What It's Like To Grow Up In Tornado Alley

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Two men go through the damage surrounding the Moore Medical Center and damaged vehicals after a tornado moves through Moore, Okla. on Monday, May 20, 2013. (Alonzo Adams/AP)
Two men go through the damage surrounding the Moore Medical Center and damaged vehicles after a tornado moved through Moore, Okla. on Monday, May 20, 2013. (Alonzo Adams/AP)

Oklahomans are used to tornadoes and all kinds of other storms — after all, the region is known as tornado alley.

One of the largest tornadoes to ever hit Oklahoma was in Moore in 1999. Since then there have been three other tornadoes in Moore, including this most recent.

Kelly Frey, editor of The Oklahoman newspaper, is from El Reno, Okla. She told us what it's like to live there.

____Interview Highlights____

Growing up in tornado alley

"You knew when the sky was turning dark that you had to get on your bike and hurry home. You knew what to do when the tornado sirens went off. In the schools, for example, we would have tornado drills where we would line up and we would go to the hall and crouch down and put your head against the wall and cover your head up."

What's a wall cloud?

"You know if you look up to the sky, generally to the west, and you can see the horizon, and the wall cloud is a really large cloud. It's got a horizontal line on it, and you can see the gap between the earth and the cloud. And there's usually some light behind it. But you'll be able to see little tails dip down out of a wall cloud."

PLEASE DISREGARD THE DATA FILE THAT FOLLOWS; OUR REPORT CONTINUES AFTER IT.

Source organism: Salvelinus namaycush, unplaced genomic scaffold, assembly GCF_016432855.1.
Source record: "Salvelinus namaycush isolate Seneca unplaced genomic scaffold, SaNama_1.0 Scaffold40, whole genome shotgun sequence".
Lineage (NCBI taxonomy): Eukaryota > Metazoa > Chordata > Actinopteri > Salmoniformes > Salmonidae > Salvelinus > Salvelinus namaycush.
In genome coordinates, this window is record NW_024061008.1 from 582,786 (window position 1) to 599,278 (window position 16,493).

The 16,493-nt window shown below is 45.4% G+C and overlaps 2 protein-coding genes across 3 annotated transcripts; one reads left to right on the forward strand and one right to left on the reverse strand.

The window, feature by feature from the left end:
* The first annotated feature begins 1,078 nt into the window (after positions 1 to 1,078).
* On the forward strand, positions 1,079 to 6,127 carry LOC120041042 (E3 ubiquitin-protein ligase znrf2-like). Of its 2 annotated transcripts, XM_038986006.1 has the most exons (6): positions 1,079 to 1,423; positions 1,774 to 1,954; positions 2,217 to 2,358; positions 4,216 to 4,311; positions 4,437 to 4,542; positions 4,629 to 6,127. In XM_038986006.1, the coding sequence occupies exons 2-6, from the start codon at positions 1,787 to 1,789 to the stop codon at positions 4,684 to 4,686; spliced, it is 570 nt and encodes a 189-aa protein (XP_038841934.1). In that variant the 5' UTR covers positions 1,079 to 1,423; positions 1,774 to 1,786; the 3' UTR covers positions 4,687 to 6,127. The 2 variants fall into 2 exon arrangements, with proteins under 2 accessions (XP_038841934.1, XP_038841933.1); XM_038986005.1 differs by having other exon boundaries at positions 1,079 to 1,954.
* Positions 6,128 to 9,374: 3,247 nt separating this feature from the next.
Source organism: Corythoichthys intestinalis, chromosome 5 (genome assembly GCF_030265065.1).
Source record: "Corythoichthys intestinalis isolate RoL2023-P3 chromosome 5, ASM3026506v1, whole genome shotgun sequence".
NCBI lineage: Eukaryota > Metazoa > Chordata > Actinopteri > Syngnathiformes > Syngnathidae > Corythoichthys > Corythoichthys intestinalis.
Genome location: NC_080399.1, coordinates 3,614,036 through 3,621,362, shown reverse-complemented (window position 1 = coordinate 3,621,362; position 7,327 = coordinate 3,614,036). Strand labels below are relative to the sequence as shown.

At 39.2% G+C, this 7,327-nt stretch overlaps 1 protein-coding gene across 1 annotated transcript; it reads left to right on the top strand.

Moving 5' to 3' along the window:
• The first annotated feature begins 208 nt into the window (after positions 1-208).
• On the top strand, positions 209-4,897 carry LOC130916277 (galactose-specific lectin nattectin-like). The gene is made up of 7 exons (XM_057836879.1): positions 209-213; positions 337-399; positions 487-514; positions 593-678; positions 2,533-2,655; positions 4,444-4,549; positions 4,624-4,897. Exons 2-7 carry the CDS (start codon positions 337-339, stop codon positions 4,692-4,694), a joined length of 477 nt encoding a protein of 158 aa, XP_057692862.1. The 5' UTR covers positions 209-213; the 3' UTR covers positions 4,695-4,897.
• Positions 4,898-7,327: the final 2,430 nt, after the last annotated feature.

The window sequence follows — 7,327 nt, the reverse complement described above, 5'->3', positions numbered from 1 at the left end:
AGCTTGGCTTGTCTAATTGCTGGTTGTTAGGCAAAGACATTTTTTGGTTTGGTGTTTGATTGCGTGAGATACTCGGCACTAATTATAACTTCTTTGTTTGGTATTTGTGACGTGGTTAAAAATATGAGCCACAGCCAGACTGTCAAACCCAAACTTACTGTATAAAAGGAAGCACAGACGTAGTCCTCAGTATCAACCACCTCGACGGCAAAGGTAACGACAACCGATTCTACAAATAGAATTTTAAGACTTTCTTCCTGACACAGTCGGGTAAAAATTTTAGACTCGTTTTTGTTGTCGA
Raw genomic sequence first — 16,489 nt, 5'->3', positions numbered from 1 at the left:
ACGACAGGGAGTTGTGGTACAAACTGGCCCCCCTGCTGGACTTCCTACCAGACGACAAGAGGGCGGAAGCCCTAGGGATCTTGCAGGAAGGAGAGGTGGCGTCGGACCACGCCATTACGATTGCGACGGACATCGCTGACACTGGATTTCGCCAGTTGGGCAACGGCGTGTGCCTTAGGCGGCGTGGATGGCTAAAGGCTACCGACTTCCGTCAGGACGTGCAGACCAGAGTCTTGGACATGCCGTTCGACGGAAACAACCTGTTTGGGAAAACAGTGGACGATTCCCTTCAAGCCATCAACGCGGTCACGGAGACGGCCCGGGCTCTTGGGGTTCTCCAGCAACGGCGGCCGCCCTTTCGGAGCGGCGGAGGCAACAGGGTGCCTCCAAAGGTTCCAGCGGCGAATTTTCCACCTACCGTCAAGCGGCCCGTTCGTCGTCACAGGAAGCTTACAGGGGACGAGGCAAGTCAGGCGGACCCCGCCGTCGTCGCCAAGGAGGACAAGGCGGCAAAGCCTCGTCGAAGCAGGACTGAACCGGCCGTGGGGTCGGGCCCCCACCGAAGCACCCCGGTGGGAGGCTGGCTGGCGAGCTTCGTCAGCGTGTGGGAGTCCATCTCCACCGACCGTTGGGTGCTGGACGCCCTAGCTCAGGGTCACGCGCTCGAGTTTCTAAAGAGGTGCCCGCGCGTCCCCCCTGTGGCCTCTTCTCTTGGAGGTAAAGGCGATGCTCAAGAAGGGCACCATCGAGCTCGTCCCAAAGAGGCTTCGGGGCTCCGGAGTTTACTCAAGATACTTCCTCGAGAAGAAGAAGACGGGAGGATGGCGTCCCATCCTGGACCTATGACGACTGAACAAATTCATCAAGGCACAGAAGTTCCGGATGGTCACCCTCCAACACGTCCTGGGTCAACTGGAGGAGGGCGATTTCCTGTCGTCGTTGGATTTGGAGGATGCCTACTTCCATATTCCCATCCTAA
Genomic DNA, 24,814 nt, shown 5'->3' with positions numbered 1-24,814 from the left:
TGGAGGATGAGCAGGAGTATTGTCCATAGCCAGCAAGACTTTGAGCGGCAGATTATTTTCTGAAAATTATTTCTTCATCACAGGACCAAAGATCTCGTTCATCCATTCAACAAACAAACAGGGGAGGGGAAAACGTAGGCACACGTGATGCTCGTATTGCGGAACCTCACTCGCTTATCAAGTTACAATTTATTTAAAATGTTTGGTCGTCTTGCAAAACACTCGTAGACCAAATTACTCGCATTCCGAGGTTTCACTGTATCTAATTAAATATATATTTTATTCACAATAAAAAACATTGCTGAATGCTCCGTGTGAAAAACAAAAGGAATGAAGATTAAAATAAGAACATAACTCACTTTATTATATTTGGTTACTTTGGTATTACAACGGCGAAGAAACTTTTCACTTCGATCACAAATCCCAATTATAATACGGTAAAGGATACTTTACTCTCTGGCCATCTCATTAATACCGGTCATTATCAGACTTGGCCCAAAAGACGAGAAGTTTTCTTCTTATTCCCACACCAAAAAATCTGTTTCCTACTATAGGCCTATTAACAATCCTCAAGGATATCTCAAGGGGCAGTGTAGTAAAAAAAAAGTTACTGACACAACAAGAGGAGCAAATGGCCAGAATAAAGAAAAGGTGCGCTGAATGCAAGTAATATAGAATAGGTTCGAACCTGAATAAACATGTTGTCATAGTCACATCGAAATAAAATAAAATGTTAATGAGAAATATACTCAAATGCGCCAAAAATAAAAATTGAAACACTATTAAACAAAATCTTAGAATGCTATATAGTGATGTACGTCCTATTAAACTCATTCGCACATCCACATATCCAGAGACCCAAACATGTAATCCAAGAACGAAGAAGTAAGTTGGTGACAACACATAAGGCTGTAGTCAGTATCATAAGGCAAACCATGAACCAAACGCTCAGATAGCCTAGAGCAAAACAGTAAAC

What happens when you see one?

"You pay attention. Most people tune to the radio or turn on the TV and say, 'where is the storm?' We have mobile alerts now. We're just very well connected to weather and what's going on. We're probably more weather aware than other areas of the country."

Do most people have some kind of tornado shelter?

"They really don't. After the May 3 [1999] tornado, I think a lot more people did that. That was the worst tornado we had ever seen. After that — I know that when I saw a picture of a foundation and the carpet had all been sucked off, the water had been sucked out of the swimming pool, there was nothing left but the cement slab of the home — that's when I had a different respect for tornadoes. And a lot of people did. They thought wow, I guess going to the center of your house and putting your batting helmet on would not have been enough in that situation."


  • Kelly Fry, editor of The Oklahoman, the largest daily newspaper in Oklahoma. She tweets @KelFry.

This segment aired on May 21, 2013.


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